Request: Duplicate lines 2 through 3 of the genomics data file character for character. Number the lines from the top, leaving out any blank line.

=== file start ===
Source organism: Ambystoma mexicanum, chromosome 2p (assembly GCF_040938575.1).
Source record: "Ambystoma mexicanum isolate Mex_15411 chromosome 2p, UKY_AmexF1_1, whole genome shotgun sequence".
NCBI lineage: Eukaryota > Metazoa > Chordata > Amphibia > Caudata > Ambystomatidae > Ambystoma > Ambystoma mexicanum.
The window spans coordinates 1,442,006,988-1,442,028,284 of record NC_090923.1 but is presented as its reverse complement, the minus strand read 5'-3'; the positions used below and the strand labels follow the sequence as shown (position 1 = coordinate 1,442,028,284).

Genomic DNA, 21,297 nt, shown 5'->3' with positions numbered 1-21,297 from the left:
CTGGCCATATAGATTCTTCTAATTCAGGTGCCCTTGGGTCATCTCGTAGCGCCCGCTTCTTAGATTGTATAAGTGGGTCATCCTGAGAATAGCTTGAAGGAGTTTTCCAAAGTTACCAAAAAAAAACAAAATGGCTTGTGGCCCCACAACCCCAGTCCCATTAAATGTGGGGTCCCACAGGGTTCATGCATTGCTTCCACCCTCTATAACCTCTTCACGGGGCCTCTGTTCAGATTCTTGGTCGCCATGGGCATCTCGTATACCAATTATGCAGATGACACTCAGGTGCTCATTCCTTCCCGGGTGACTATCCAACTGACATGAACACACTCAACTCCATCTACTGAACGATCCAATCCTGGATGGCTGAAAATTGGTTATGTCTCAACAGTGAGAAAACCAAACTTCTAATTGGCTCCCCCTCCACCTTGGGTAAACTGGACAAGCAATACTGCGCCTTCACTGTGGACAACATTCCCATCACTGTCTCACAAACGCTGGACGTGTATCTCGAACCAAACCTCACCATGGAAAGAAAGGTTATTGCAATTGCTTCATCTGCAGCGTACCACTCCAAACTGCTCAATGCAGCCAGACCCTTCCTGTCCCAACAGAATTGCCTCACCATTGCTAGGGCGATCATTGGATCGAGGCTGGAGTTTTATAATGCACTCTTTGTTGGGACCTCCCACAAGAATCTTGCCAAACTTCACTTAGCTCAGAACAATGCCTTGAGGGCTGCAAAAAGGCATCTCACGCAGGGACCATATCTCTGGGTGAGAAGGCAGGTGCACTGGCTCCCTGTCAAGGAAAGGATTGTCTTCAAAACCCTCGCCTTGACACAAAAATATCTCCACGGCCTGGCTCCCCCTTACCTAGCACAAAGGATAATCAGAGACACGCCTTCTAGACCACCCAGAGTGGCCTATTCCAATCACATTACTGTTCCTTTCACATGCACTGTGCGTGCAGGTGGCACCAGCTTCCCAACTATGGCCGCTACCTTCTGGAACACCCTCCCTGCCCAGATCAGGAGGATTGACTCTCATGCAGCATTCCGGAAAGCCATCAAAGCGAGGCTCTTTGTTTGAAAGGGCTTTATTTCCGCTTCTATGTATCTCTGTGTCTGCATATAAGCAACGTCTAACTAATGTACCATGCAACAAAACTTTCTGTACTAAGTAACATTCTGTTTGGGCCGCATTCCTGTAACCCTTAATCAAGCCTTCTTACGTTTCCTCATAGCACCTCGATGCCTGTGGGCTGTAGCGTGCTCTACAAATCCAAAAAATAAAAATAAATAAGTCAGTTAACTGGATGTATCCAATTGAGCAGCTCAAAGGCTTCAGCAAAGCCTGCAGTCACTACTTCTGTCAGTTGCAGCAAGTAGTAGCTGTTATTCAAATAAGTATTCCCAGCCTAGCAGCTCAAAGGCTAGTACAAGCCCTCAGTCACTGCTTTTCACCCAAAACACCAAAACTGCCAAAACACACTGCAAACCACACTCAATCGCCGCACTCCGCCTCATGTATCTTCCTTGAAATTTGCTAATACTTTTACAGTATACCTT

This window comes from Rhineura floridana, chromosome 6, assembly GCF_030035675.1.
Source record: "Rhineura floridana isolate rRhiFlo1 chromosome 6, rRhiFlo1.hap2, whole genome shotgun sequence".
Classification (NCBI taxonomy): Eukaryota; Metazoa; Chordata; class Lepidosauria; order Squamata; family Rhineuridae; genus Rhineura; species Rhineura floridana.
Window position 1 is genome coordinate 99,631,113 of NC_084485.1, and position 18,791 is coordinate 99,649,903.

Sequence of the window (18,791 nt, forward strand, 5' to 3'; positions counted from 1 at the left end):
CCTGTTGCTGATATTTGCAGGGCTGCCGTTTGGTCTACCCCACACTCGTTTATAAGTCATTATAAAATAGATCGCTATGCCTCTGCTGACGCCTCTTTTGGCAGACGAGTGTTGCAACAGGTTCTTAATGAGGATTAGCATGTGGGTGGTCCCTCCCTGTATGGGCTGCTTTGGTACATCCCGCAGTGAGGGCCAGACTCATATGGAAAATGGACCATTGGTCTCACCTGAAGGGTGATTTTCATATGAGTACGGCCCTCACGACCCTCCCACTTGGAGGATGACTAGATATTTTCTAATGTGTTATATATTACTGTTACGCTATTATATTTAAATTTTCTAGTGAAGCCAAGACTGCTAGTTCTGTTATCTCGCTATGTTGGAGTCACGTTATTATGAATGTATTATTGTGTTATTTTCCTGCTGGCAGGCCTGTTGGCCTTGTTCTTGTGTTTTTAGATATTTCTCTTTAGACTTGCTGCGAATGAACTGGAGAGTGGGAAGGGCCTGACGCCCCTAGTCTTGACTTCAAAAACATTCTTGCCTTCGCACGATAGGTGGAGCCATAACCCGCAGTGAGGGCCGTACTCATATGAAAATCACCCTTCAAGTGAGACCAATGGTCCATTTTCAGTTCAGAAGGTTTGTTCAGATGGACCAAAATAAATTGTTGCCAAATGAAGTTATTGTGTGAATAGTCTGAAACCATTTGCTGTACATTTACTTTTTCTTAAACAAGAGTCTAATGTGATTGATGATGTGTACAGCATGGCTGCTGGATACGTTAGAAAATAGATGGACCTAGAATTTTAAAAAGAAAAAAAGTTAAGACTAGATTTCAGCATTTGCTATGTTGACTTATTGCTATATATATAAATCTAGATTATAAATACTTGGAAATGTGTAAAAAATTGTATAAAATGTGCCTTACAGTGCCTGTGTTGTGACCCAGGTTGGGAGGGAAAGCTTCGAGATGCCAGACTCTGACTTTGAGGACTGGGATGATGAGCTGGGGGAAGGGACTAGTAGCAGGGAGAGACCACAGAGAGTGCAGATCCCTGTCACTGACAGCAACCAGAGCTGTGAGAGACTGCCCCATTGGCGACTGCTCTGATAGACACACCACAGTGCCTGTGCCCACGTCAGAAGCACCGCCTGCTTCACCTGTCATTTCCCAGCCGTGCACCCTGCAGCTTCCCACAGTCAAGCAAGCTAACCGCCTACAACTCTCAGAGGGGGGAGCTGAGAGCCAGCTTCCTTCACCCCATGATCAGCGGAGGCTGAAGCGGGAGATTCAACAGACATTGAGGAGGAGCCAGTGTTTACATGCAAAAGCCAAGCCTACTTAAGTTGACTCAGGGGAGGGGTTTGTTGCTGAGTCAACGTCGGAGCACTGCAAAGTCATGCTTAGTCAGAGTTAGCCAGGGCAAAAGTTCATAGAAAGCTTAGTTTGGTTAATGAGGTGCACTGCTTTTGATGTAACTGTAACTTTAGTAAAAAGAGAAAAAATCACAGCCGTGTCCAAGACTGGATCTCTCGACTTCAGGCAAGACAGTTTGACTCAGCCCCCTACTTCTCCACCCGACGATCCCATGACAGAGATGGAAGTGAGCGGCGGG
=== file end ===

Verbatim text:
Source record: "Ambystoma mexicanum isolate Mex_15411 chromosome 2p, UKY_AmexF1_1, whole genome shotgun sequence".
NCBI lineage: Eukaryota > Metazoa > Chordata > Amphibia > Caudata > Ambystomatidae > Ambystoma > Ambystoma mexicanum.